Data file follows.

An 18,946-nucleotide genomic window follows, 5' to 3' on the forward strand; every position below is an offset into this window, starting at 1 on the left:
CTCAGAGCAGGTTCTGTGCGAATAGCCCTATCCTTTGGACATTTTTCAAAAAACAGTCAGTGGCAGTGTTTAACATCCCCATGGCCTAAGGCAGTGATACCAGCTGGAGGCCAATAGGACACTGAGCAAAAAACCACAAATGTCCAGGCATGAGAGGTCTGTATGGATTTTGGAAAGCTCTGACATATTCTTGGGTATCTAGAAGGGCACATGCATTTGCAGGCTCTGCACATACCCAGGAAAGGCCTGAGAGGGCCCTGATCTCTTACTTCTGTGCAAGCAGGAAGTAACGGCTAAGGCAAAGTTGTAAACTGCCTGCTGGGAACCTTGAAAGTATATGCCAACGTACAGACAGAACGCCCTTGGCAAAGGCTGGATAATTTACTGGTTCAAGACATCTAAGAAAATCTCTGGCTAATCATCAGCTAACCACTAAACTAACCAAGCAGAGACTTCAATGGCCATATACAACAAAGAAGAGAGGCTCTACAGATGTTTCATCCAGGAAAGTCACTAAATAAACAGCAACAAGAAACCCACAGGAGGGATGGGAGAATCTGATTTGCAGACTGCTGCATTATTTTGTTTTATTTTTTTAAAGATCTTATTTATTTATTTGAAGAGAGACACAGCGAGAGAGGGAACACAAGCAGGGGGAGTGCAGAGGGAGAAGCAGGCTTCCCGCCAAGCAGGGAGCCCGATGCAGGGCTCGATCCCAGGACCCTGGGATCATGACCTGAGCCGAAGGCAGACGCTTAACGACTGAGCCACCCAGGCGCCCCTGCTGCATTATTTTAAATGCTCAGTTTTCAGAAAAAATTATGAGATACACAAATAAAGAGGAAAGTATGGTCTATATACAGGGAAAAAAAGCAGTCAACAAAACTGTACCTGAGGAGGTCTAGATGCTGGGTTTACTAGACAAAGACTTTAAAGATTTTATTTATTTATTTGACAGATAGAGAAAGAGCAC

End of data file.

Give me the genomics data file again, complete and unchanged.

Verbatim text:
An 18,946-nucleotide genomic window follows, 5' to 3' on the forward strand; every position below is an offset into this window, starting at 1 on the left:
CTCAGAGCAGGTTCTGTGCGAATAGCCCTATCCTTTGGACATTTTTCAAAAAACAGTCAGTGGCAGTGTTTAACATCCCCATGGCCTAAGGCAGTGATACCAGCTGGAGGCCAATAGGACACTGAGCAAAAAACCACAAATGTCCAGGCATGAGAGGTCTGTATGGATTTTGGAAAGCTCTGACATATTCTTGGGTATCTAGAAGGGCACATGCATTTGCAGGCTCTGCACATACCCAGGAAAGGCCTGAGAGGGCCCTGATCTCTTACTTCTGTGCAAGCAGGAAGTAACGGCTAAGGCAAAGTTGTAAACTGCCTGCTGGGAACCTTGAAAGTATATGCCAACGTACAGACAGAACGCCCTTGGCAAAGGCTGGATAATTTACTGGTTCAAGACATCTAAGAAAATCTCTGGCTAATCATCAGCTAACCACTAAACTAACCAAGCAGAGACTTCAATGGCCATATACAACAAAGAAGAGAGGCTCTACAGATGTTTCATCCAGGAAAGTCACTAAATAAACAGCAACAAGAAACCCACAGGAGGGATGGGAGAATCTGATTTGCAGACTGCTGCATTATTTTGTTTTATTTTTTTAAAGATCTTATTTATTTATTTGAAGAGAGACACAGCGAGAGAGGGAACACAAGCAGGGGGAGTGCAGAGGGAGAAGCAGGCTTCCCGCCAAGCAGGGAGCCCGATGCAGGGCTCGATCCCAGGACCCTGGGATCATGACCTGAGCCGAAGGCAGACGCTTAACGACTGAGCCACCCAGGCGCCCCTGCTGCATTATTTTAAATGCTCAGTTTTCAGAAAAAATTATGAGATACACAAATAAAGAGGAAAGTATGGTCTATATACAGGGAAAAAAAGCAGTCAACAAAACTGTACCTGAGGAGGTCTAGATGCTGGGTTTACTAGACAAAGACTTTAAAGATTTTATTTATTTATTTGACAGATAGAGAAAGAGCAC